Disability Insurance Is A Necessity
Thomas asks Dave to explain disability insurance and whether or not he recommends it.
QUESTION: Thomas on Facebook asks Dave to explain disability insurance and whether or not he recommends it.
ANSWER: There are basically two kinds of disability insurance: short-term and long-term. Short-term disability should be covered by you being out of debt and having a good emergency fund, so I don't recommend short-term disability. However, I think long-term disability is mandatory. You've got to get it.
If you're 30 years old, you're 12 times more likely to become disabled than die by age 65. Everybody knows you need life insurance. There are lots of people walking around without disability insurance. It's a really bad idea.
You want to get disability insurance at work if at all possible. If work furnishes it, that's great. It's actually the only insurance I furnish 100% of to my team. Disability is so inexpensive, I just buy it. If you can get it that way or through your company, that'll be cheaper than buying it on the open market. If you can get long-term disability through an association, you'll get it cheaper. Those are your best ways to do it.
You need to remember your health and your age don't enter into the pricing as much as your occupation does. If you fly a desk, your disability insurance is not going to be very high as a white collar worker compared to a high-rise window washer or someone who does work with his hands in any way. If you're blue collar, you're more likely to become disabled than you are if you're sitting at a desk. They take that into consideration, and you'll see the pricing difference. If you're in a job description that is a risky job, you're going to see some unbelievable disability premiums, and it may be something you can't do or don't want to do. In a lot of cases where you're in a "high-risk job," that's when disability is almost always furnished through or by the employer. If you're a self-employed, high-rise window washer, you're going to have a hard time with that one. Risk enters into the discussion.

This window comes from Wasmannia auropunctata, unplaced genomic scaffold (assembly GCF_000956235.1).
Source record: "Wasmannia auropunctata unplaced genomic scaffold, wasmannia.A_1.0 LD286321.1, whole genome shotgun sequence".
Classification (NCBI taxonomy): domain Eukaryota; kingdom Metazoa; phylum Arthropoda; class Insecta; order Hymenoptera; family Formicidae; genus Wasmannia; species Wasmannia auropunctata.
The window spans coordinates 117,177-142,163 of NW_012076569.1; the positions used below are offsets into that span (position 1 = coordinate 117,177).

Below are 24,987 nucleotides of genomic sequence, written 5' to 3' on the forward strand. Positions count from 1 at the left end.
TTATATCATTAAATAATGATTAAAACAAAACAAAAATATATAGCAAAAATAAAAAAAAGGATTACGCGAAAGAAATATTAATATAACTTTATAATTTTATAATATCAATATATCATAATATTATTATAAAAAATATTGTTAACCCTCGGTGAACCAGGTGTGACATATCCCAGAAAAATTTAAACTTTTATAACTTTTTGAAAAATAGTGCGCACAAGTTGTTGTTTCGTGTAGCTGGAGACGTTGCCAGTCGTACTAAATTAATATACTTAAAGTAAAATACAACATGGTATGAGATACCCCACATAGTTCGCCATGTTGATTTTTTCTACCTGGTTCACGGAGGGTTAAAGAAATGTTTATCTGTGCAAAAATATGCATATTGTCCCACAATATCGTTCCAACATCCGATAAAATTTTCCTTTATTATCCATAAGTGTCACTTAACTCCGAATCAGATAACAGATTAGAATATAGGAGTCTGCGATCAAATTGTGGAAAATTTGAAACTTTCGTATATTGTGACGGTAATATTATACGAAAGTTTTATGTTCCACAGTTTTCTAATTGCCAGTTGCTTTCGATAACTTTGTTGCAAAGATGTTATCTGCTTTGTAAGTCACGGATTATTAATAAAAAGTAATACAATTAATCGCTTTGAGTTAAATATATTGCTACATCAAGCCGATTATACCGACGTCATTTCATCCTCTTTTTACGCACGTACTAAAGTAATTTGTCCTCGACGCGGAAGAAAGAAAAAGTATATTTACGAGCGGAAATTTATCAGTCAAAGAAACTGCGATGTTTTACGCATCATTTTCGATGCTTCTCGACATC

With disability insurance, the deductible is called the elimination period, which is the time from the point that the doctor declares you disabled until the insurance company starts paying. The typical elimination period is 90 days. If you want a lower premium, you can take a longer elimination period so you're taking more of the risk.
You're looking for "own-occ," which stands for "own occupation." If you're unable to do your occupation, that then becomes your definition for disability. Most policies no longer do own-occ for life, but they'll do it for a couple of years. For instance, my policy says if I cannot do my occupation, they will pay the disability for two years if I'm able bodied and able to do some other occupation. If I became completely and permanently disabled, I would just get the money the rest of my life.
You look at the elimination period, and you do want something with own-occ in there. The typical policy today is like mine. It keeps them from messing with you during that two-year period of time, so you can get back on your feet, so to speak.